Film companies also find Bristol a useful location: Paper Mask (Paul McGann and Amanda Donahoe) used one of Bristol's more Gothic hospital buildings to provide the necessarily spooky atmosphere, and scenes from Truly, Madly, Deeply (Alan Rickman and Juliet Stevenson) were filmed in Clifton - one of them in the alleyway that ran down beside one Researcher's garden:
I wondered what a double-decker London bus was doing blocking our street - usually it's a coach-and-four or a Holby City ambulance...
The BBC's presence in Bristol probably has a lot to do with the plethora of O.B. units on our streets. And wildlife. Johnny Morris's Animal Magic was filmed here - and the easiest way to get an elephant from Clifton Zoo to the BBC studios was obviously to walk her there!
My friend remembers seeing Johnny Morris driving around Bristol with assorted animal companions quite regularly when she was a child - she also saw the Beatles at Colston Hall, but that's quite another story!) More recently, Bristol has hosted the 'Vets In Practice' crew, filming the Viking Vets and following Trude Mostue around the city as she went about her house-hunting, kitten-rescuing and other extramural adventures.
Finally, you cannot talk about Bristol as a filming location without mentioning the internationally famous Aardman Animation Studios - home to Wallace and Grommit and countless other charming characters, some of whom play out their scenes against an undeniably Bristolian backdrop.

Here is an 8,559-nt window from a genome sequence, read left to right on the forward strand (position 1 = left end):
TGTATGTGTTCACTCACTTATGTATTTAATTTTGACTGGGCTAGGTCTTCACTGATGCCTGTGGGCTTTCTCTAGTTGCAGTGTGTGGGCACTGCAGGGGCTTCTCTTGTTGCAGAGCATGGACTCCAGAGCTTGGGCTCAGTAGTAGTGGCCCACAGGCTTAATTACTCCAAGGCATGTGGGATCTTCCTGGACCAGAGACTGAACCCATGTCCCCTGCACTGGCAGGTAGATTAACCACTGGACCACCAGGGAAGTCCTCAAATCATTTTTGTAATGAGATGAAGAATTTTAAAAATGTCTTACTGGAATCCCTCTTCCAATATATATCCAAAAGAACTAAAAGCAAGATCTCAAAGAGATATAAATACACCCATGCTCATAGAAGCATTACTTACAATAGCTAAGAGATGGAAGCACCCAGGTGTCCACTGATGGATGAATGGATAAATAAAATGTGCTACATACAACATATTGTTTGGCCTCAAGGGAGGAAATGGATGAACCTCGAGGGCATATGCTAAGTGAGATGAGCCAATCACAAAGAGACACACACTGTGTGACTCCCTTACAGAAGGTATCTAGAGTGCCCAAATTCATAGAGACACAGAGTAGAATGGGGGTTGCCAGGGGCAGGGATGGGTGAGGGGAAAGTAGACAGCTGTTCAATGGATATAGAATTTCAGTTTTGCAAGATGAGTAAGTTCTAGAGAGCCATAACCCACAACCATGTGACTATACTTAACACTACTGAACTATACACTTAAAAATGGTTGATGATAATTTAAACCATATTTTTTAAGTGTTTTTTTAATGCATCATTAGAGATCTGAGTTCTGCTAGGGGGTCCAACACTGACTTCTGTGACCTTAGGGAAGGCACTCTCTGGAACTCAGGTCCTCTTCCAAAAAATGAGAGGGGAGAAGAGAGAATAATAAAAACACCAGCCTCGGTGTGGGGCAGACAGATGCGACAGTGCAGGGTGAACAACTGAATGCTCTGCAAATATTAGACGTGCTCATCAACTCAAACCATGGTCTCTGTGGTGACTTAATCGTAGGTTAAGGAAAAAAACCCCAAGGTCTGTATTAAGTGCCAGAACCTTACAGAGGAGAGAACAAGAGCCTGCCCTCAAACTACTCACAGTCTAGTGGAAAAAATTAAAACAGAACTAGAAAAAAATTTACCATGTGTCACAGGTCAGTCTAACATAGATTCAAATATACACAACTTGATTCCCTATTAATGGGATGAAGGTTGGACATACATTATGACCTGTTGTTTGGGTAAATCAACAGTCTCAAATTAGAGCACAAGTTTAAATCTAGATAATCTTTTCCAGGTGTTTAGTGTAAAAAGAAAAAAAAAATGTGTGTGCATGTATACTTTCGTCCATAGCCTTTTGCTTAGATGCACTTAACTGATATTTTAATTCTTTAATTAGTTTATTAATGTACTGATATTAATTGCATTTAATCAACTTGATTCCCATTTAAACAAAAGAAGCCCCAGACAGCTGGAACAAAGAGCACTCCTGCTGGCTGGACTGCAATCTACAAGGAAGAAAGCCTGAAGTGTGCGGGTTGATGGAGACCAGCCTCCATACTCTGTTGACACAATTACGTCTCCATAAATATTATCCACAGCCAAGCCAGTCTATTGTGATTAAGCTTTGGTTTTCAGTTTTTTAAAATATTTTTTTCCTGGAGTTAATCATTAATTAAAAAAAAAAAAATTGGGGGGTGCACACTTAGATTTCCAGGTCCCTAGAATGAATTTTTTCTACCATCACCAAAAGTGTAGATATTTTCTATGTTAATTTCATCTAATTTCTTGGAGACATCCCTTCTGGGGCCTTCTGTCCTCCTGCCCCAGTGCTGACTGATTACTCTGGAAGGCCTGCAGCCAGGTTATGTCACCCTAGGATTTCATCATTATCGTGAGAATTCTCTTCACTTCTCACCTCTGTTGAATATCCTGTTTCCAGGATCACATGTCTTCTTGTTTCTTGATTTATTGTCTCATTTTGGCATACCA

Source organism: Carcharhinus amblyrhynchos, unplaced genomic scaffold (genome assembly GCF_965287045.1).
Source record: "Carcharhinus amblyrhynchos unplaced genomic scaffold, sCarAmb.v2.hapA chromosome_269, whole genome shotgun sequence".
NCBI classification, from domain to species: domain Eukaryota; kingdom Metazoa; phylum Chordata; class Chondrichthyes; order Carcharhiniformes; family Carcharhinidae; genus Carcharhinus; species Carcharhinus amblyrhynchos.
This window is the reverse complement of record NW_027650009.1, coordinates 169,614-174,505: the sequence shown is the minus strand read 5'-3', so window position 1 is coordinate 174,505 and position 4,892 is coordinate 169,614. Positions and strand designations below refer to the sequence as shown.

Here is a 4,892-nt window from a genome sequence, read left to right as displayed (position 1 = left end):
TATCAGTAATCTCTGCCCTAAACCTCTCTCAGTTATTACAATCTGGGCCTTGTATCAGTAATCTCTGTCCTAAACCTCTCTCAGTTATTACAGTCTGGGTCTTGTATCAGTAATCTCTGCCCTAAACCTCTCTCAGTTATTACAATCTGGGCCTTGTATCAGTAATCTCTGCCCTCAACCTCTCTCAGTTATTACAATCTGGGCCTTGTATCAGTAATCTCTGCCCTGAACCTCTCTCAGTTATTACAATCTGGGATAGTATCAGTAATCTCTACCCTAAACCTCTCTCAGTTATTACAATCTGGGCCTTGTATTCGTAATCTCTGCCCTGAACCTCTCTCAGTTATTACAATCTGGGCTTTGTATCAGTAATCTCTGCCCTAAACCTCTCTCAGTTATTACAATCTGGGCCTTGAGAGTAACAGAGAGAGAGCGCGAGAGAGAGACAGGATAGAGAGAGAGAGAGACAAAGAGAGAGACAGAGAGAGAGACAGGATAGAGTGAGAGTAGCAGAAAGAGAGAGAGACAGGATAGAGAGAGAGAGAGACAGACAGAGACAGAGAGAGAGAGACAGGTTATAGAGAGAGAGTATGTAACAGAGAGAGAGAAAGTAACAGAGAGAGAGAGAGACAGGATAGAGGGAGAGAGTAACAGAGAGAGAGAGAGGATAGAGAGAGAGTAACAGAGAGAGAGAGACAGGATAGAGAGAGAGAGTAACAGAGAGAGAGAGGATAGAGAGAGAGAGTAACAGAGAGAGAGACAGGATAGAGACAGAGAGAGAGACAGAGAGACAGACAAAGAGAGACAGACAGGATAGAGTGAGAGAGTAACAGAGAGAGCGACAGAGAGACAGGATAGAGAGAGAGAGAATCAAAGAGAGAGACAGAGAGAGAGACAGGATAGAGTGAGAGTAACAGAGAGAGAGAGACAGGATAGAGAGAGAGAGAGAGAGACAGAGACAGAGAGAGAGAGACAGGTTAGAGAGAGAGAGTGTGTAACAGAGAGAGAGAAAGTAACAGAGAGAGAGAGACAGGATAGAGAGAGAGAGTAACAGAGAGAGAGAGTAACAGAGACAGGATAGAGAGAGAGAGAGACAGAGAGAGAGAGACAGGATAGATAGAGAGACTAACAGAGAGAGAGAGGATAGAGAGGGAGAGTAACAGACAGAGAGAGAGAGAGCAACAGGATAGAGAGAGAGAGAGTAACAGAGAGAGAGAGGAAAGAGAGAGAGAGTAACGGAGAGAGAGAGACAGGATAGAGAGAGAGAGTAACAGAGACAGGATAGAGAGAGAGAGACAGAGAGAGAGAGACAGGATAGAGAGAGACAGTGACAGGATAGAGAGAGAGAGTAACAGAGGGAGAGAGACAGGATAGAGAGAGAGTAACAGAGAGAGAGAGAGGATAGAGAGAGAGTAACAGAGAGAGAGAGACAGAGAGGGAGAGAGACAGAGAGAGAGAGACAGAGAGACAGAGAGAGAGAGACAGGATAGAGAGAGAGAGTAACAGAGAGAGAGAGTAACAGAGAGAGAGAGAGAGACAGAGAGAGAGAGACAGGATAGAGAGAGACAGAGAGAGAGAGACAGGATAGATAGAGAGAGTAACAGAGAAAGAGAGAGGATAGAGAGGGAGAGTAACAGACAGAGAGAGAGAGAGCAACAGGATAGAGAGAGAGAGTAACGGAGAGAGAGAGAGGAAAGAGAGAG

So, if you want be seen on TV (and even if you don't), Bristol is the place be!
Coventry, England, UK
The sewers under Coventry were used for the mini chase scene in The Italian Job. Severn Trent opened them up recently and an urban myth was destroyed when the minis weren't still down there. The local rumour was that one of them was still down there stuffed with goodies.
Quid pro quo... quid pro quo...
I stumbled upon the filming of Hannibal (that's Hannibal as in Hannibal Lecter, folks!) in Florence, Italy, when I went shopping with some friends. The Piazza Signoria was filled with all kinds of trucks and cranes and people running around hollering and waving papers and pulling wires (which were constantly stumbled upon by gawking tourists). A strong spot was directed towards a window high up on the Palazzo Vecchio.
Patrick Swayze had just finished filming George and the Dragon here in Luxembourg. I visited the castle at Vianden the day after they'd finished shooting there, and saw where some of the old wall had been extended to look as if the castle was intact. There was still bales of straw lying around what had been used as the stables, and fake scenery doors. By the rubbish bins there was a box labelled dragon snot' - apparently there's a bit in the film where a baby dragon sneezes over some knights....